NBA PM: Paul George Recalls the Night his Season was Lost

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Unfortunately, due to a gruesome right leg compound fracture that occurred during a Team USA intersquad scrimmage, we will not be seeing Indiana Pacers forward Paul George in action this season. His Pacers have floundered without him, currently sitting at 16-31 and four games back of the eighth and final playoff spot. It’s safe to say they won’t be making it to the Eastern Conference Finals for the third consecutive season, but George is hard at work to come back in peak form next season. He’s already to doing on-court work and dunking the basketball again with as positive of a mindset about his situation as he could have.

“I really believe everything does happen for a reason,” George said in part one of an in-depth, original video documentary on Bleacher Report. “There wasn’t any disappointment in why this injury happened. I just knew it was something that was going to be part of my story.

“I look at is as you got a short window to play basketball and I wanted to get everything out of it. I wanted to squeeze that basketball until there was no more juice left. To get a chance to play for your country and represent your country is a dream. The next thing to me is winning a championship.”

While George declined to watch a replay of the injury, he broke down his memory of it vividly.

“It was a fastbreak and I was the last man,” George recalled. “I turned around and saw James [Harden] ahead of me going for a layup. I chased him down, jumped to go block it and I missed. I didn’t get the ball, but then I came down and it was just awkward. My leg hit the stanchion; I didn’t really feel nothing then, but I just knew I couldn’t put my foot down. I couldn’t help myself from standing. I tried to grab on the mat to help myself, like, ‘Why can’t I just stand right now?’ I look down at the seat to see my legs and I saw my bone, the second I saw my bone I just lost it.

“The pain was tough, as soon as the air hit the bone and where the open wound was it just shot like through my whole body. I tried to lift back up to take another look but the OKC trainer rushed over and pinned me down so I couldn’t get back up. He told me, ‘Man you broke your leg, you’ll get through this but it’s broke.’ That was a tough point right there.”

As a result of that fateful night and treacherous fall, George now has a medal rod and three screws in his right leg to help stabilize the repaired tibia and fibula. He refers to it as a part of him, as it will remain with him long beyond the last day he takes the hardwood.

In the early stages of his recovery, George was bed-ridden, spending up to 13 hours in the same room. He was not very independent at all and struggled to get around on his own. Stairs, in particular, gave him a lot of trouble, as he would often be dizzy by the time he was finished. But, the immense amount of support he received via social media helped him make it through all the tough times.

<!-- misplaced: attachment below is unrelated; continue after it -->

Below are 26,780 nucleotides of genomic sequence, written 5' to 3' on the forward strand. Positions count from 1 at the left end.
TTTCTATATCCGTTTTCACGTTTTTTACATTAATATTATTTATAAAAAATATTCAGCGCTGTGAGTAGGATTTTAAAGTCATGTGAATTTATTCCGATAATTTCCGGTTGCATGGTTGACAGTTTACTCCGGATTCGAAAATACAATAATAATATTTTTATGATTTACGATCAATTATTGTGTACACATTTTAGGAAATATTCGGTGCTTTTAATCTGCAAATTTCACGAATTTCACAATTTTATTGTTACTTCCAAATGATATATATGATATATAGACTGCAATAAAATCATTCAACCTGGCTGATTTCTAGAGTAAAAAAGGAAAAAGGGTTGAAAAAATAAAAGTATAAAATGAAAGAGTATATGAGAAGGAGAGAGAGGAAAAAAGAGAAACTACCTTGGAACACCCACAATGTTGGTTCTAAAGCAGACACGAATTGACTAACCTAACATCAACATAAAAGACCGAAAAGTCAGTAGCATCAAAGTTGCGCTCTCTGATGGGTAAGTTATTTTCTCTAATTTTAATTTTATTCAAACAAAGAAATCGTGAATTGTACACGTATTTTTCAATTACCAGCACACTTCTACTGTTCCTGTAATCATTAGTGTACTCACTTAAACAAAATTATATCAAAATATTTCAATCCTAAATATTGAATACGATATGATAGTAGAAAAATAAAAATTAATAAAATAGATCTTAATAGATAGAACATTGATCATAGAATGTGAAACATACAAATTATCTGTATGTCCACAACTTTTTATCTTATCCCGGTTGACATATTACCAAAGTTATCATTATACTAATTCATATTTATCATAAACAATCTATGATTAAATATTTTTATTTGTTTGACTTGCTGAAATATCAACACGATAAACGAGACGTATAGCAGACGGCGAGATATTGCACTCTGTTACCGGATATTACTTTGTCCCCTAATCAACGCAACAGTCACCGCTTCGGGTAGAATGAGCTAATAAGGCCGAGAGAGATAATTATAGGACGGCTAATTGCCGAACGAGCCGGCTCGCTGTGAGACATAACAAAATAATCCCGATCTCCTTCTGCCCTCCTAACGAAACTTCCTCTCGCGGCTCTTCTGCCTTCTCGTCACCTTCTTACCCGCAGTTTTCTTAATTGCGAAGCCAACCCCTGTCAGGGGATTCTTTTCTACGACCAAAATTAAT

February is the six-month mark in George’s rehabilitation, and he is obviously well on schedule to play in 2015-16. In fact, there was talk earlier that a comeback this season may have not been out of the question for George, but given the severity of the injury, the Pacers’ struggles without him and the importance of his long-term health, there’s simply no justifying an expedited return. Next October is when we should expect to see George again, and that will be over 14 months removed from when the injury occurred. When that time comes, George anticipates feeling the same way he did on that night in Las Vegas before the start of the game.

“I felt I was immortal,” George said. “I felt invincible. I’ve made so many plays where guys go down and I walked away clean from it. I did feel nothing bad could happen to me when I was on the court. To this day, once I’m healed, that’s the last day I’ll think about being hurt again.”

Around the NBA: Here’s a look at some of the notable things to come across the newswire Wednesday afternoon:

  • Amid reports that his job security was coming into question, Brooklyn Nets head coach Lionel Hollins admitted to being bothered by talk like that, which was commonplace his final year with the Memphis Grizzlies as well. However, he said that he hasn’t read any of it. If he were to, he likely would have seen the quick denial from the Nets as well.
  • Thaddeus Young voiced a desire to stay with the Minnesota Timberwolves, despite the widely-assumed notion that they will strongly consider trading him at the deadline in order to ensure they don’t lose him for nothing this offseason in case that he decides to opt out. Young said at shootaround: “I’d love to be here and grow with this team.”
  • After further review, the NBA announced that the $25,000 fine of Matt Barnes was not because of his interaction with Phoenix Suns owner Robert Sarver, who Barnes revealed has a mutual disliking for him. Barnes has been adamant in voicing his displeasure with the fine, saying that he was baited into it by Sarver, who was out of line first by his account.
  • Initially reported by Shams Charania and later confirmed by Basketball Insiders’ Cody Taylor, Tyler Johnson is going to be re-joining the Miami HEAT on a second 10-day contract after spending a few days away from the team after the conclusion of his first one. Johnson was also a training camp invite for the HEAT and is someone they like enough to continue investing in. He’ll provide depth on the wing and will primarily be used because of his floor-spacing ability offensively.
  • Despite being taken out of the starting lineup recently, Toronto Raptors guard/forward Terrence Ross is not available in a trade. “Absolutely not,” an executive told Sean Deveny of Sporting News. “They still have a lot of belief in him and there is not much you could do to get him from them.”